FRANKENSTEIN

A monologue from the novel by Mary Shelley

NOTE: This monologue is reprinted from Frankenstein. Mary Shelley. Philadelphia: Carey, Lea and Blanchard, 1833.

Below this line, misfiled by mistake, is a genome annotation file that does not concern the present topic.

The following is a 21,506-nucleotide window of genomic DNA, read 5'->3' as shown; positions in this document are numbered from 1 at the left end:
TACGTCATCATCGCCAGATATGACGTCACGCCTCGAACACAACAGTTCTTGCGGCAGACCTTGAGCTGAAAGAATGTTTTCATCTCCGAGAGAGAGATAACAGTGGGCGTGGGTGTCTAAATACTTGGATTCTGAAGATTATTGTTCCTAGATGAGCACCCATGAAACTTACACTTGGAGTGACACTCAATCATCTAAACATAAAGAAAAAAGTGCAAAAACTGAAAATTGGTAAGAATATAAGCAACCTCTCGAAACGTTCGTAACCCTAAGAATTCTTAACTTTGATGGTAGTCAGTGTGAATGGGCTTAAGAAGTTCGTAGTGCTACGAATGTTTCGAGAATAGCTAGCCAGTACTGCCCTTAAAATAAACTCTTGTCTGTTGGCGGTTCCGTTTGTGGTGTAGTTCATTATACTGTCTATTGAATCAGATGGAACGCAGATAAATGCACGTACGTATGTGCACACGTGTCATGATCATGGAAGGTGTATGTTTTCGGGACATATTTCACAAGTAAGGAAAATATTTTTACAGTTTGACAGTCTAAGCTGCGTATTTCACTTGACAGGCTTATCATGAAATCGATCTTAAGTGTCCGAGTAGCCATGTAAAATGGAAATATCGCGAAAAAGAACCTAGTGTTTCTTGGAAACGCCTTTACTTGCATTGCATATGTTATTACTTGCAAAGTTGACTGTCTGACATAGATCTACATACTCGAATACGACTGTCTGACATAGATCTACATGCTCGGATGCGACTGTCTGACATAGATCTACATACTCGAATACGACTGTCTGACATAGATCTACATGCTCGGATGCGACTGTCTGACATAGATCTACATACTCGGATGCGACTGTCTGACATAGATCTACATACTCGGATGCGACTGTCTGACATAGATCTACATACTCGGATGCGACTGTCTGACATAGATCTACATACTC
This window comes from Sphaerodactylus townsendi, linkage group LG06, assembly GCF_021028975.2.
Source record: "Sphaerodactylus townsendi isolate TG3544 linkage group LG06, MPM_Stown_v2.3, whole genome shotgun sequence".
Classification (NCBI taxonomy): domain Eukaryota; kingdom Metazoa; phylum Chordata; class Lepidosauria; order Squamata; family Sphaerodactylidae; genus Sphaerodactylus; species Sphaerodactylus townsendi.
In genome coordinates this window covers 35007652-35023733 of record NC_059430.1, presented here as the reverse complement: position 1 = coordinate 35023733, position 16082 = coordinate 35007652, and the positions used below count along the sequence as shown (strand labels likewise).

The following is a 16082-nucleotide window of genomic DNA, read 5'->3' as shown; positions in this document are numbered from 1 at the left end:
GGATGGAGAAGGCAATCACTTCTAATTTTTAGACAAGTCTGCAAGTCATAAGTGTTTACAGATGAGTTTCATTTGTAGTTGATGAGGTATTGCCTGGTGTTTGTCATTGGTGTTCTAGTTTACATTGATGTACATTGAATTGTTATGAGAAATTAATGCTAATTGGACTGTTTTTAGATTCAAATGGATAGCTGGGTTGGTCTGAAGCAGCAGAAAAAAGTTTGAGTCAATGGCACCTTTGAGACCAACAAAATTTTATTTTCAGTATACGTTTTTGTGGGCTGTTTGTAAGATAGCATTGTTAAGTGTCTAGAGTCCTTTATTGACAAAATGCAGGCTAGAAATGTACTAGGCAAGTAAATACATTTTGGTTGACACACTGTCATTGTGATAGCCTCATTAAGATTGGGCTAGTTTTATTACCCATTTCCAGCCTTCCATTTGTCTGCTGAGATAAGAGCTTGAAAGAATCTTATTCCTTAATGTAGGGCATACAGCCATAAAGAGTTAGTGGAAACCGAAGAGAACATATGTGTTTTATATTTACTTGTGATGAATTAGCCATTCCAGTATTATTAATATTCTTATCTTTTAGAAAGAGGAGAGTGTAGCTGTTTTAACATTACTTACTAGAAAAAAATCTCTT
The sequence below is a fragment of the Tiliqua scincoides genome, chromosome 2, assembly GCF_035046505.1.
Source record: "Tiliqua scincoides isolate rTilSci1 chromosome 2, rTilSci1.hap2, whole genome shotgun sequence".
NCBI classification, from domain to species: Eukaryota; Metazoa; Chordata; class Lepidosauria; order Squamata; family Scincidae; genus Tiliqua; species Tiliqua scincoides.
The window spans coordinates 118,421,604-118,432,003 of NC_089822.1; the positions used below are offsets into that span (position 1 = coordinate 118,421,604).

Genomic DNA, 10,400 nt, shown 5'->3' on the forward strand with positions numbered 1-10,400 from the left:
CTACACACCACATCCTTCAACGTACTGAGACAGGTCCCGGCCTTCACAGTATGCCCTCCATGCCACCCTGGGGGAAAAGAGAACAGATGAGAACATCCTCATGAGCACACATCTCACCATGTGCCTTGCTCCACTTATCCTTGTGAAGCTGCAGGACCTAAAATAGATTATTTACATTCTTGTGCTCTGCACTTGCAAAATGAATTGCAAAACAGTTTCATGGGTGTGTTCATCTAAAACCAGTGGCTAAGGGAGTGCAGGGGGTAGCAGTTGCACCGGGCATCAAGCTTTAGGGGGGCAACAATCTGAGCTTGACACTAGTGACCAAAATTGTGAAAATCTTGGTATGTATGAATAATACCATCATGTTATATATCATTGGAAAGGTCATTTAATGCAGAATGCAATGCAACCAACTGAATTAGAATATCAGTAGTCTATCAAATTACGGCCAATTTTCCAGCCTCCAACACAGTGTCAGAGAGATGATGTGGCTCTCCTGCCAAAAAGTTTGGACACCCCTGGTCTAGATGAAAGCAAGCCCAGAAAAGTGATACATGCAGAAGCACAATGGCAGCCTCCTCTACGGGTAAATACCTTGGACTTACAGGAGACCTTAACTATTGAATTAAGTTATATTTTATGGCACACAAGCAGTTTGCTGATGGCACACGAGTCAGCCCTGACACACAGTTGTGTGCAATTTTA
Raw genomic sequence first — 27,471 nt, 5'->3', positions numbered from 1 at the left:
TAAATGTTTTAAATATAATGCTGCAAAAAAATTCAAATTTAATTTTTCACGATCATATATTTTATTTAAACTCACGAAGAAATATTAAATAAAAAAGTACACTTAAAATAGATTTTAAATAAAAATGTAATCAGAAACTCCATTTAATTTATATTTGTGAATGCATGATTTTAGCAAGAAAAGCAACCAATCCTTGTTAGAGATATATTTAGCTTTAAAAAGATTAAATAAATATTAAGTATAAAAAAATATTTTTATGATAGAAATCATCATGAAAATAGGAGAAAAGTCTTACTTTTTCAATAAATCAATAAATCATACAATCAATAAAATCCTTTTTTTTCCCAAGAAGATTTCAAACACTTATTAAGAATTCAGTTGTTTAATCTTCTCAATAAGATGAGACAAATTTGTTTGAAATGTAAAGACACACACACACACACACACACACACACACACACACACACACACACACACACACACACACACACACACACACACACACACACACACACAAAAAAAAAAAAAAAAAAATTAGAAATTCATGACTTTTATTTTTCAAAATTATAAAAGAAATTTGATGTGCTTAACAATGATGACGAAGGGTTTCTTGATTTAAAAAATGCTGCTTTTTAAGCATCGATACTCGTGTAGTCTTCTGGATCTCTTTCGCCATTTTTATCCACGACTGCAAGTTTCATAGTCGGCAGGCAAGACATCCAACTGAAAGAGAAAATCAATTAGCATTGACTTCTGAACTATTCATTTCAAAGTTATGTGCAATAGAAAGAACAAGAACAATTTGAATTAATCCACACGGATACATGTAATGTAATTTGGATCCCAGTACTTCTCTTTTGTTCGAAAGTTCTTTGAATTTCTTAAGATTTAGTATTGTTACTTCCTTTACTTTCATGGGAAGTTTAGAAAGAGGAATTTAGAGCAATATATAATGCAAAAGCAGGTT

THE CREATURE: I expected this reception. All men hate the wretched. How, then, must I be hated, who am miserable beyond all living things! Yet you, my creator, detest and spurn me, thy creature, to whom thou art bound by ties only dissoluble by the annihilation of one of us. You purpose to kill me. How dare you sport thus with life? Do your duty toward me, and I will do mine toward you and the rest of mankind. If you will comply with my conditions, I will leave them and you at peace, but if you refuse I will glut the maw of death, until it be satiated with the blood of your remaining friends. Have I not suffered enough that you seek to increase my misery? Life, although it may only be an accumulation of anguish, is dear to me, and I will defend it. Remember, thou hast made me more powerful than thyself. My height is superior to thine, my joints more supple. But I will not be tempted to set myself in opposition to thee. I am thy creature and I will be even mild and docile to my natural lord and king, if thou wilt also perform thy part, the which thou owest me. Oh, Frankenstein, be not equitable to every other and trample upon me alone, to whom thy justice, and even thy clemency and affection, is most due. Remember that I am thy creature, I ought to by thy Adam, but I am rather the fallen angel whom thou drivest from joy for no misdeed. Everywhere I see bliss from which I alone am irrevocably excluded. The desert mountains and dreary glaciers are my refuge. I have wandered here many days. The caves of ice, which I only do not fear, are a dwelling to me, and the only one which man does not grudge. These bleak skies I hail, for they are kinder to me than your fellow beings. If the multitude of mankind knew of my existence, they would do as you do and arm themselves for my destruction. Shall I not then hate them who abhor me? I will keep no terms with my enemies. I am miserable and they shall share my wretchedness. Yet it is in your power to recompense me, and deliver them from an evil which it only remains for you to make so great that not only you and your family, but thousands of others, shall be swallowed up in the whirlwinds of its rage. Let your compassion be moved and do not disdain me. I was benevolent and good. Misery made me a fiend. Make me happy and I shall again be virtuous. I have wandered through these mountains, I have ranged through their immense recesses, consumed by a burning passion which you alone can gratify. We may not part until you have promised to comply with my request. I am alone and miserable. Man will not associate with me, but one as deformed and horrible as myself would not deny herself to me. My companion must be of the same species and have the same defects. A female. This being you must create.

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